"At the time of my injury, I honestly didn't know how well I'd recover," says Koz, 39. "The nerve damage in my right arm paralyzed my wrist and fingers for a while. Even though the doctors said, 'Don't worry, it'll all come back,' being a musician faced with the possibility that it wouldn't, basically scared the shit out of me."
Now for the good news: "All the hardware's still in there, but I'm surprisingly well along in the rehabilitative process, considering how serious the injury was," he says. "The arm is almost fully functional now, and my keyboard playing is back to about 80 percent."
Koz, formerly at Who Did That Music, opened Hum in 1996. "Who Did That Music was a little too big, a little too corporate," he says. "Too many people and not enough attention paid to individual projects." He's built an impressive client base at Hum, with work for top shops like Wieden & Kennedy (Nike), Fallon Mc-Elligott (Miller Lite, Gatorade) and Goodby Silverstein (Pac Bell and HotBot). Surely there was a moment of fateful reckoning; did he consider how he'd run the business if he permanently lost the use of his right arm? "I didn't really want to go there mentally," he recalls. "I tried to keep a positive attitude. It crept into my mind, of course, but while a lot of people come to Hum to work with me personally, we also have a company profile and plenty of other creative entities here." Those entities include his wife and business partner, Unique; head of sound design Marc Levisohn; and composers Bill White Acre, Garron Chang and Martin Erskine. "I always felt there'd be a continuing flow of business even if I could only keep one creative hand in, so to speak," Koz adds.
Indeed, Canice Neary, a Wieden & Kennedy copywriter who's done several jobs with Koz for Nike, says, " I haven't worked with him since the accident, but I'm sure he's as amazing as ever." What Koz does so well is not simply a matter of hands-on playing; "It's a question of personality and an intellectual thing," Neary believes. Koz's authentic flamenco sound on Nike's "Toro" spot, which is built around the running of the bulls in Pamplona, impressed Neary tremendously. "He works in so many different genres, and it always sounds like the real thing."
Technology has certainly helped Koz's comeback -- he notes that had this happened 10 years earlier, it would have taken far longer to effectively return to musicmaking. Thanks to the digital era, "I was able to segue back into composition early on in my rehabilitation without using my right hand at all." He was forced even to mouse-click lefty, which may have its upside. Being one-handed "changes the way you think about music," he discovered. "For example, one of the things I've always been good at is lyrical, emotional piano parts that rely on right-hand dexterity. That was lost. Without that hand, I had to think about putting a performance together more analytically. I had to build it one note at a time with my left hand. That was really challenging -- and frustrating. But I think my compositional skills were sharpened in the process."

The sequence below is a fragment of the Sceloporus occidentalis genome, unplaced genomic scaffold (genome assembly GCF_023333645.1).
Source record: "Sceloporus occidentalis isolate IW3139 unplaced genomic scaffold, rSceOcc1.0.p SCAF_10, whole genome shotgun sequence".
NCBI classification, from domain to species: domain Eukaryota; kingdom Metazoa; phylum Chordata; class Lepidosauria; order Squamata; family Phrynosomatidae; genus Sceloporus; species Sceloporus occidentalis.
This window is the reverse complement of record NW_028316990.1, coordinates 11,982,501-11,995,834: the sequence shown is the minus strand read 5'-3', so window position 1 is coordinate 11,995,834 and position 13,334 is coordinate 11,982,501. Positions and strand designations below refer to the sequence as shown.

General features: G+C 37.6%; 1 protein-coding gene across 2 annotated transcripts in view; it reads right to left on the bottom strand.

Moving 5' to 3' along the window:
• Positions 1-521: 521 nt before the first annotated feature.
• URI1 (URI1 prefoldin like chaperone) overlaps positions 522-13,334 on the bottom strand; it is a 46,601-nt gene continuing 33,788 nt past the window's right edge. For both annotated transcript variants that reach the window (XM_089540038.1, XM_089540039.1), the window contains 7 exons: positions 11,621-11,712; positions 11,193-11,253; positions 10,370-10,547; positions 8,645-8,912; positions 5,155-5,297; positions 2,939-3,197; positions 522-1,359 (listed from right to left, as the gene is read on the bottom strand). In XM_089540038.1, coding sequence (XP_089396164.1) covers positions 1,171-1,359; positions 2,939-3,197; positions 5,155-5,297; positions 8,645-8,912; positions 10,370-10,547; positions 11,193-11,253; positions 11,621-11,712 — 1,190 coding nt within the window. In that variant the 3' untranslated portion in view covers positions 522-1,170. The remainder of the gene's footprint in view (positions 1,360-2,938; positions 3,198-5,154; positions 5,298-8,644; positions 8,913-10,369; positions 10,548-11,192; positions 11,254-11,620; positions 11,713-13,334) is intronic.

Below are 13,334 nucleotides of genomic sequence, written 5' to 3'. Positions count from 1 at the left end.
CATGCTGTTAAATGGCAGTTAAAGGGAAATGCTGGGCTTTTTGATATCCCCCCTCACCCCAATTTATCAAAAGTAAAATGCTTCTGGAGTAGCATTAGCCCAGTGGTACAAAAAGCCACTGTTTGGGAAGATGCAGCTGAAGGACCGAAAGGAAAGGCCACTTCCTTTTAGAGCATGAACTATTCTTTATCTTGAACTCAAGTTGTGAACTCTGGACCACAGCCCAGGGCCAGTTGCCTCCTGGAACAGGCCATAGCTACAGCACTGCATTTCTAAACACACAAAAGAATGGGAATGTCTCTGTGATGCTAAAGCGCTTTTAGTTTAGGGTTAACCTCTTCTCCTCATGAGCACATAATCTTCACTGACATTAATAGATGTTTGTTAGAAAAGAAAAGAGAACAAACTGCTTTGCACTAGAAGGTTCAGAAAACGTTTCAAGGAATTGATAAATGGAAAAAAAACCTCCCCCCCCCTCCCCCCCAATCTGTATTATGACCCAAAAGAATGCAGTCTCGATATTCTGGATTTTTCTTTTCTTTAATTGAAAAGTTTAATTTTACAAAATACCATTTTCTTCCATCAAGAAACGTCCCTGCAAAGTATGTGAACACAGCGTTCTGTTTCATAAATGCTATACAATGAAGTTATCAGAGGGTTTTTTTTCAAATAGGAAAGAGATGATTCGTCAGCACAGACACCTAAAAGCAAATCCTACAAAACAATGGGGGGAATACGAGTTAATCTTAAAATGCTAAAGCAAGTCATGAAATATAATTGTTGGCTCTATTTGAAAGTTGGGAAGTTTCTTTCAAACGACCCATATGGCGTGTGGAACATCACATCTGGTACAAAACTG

Those compositional skills even extend to jingle-writing, as in the satiric Geico "Duet" spot, from The Martin Agency, directed by Charles Wittenmeier, which features a cheesy "I'm So Happy" song, sung by a guy who is thrilled to find a lower auto insurance bill in his mailbox.
Jingles aside, how does Koz view the current state of commercials music? "Techno and dance music of all kinds have permeated the ad business, and that's not my number 1 strength," he notes. "I have other composers here who do that better than me. I think my chief strength is melody, but what keeps the company successful is the ability to fulfill a lot of different musical orders. People in advertising are listening to their own very diverse CD collections and they're coming in with very sophisticated directions. More and more often, there's already an established musical direction when we get involved. I have views on that both ways, but we need to be very versatile. One of the things that distinguishes Hum is that when we use a style, we do it authentically. I can't stand music that tries to sound like techno but doesn't quite get there, or music that wants to be worldbeat but doesn't have the right percussion sounds."
A good example is Koz's "Kids" spot for Nike, which won a '98 Clio for Best Original Music -- it's worldbeat featuring a sampled African mouth harp and live African instruments and singers. As for techno, Koz may claim it's not his specialty, but he's the one who did the raving-good audio tag for Goodby's HotBot campaign. He recalls it as "a very collaborative session, which I find is the best way to work and another thing that I believe distinguishes this company. We all sit in the same room and try different ideas together, instead of sending things back and forth and reading each other's notes. It took all day and all night to get three seconds of music, but it was worth it."
What about the future of commercials music? Is all the emphasis on tech resulting in sonic boredom? Koz doesn't think so. "There are people who are coming up now who are not well-versed in the fundamentals of music and are just slicing and dicing with the technology, but that's just part of the overall palette. There is nothing like the sound of live musicians playing together, and I don't think that's going away. There are lots of sophisticated agency and client people who appreciate these qualities. The recording aspect has certainly changed. Now we're going directly to the hard drive."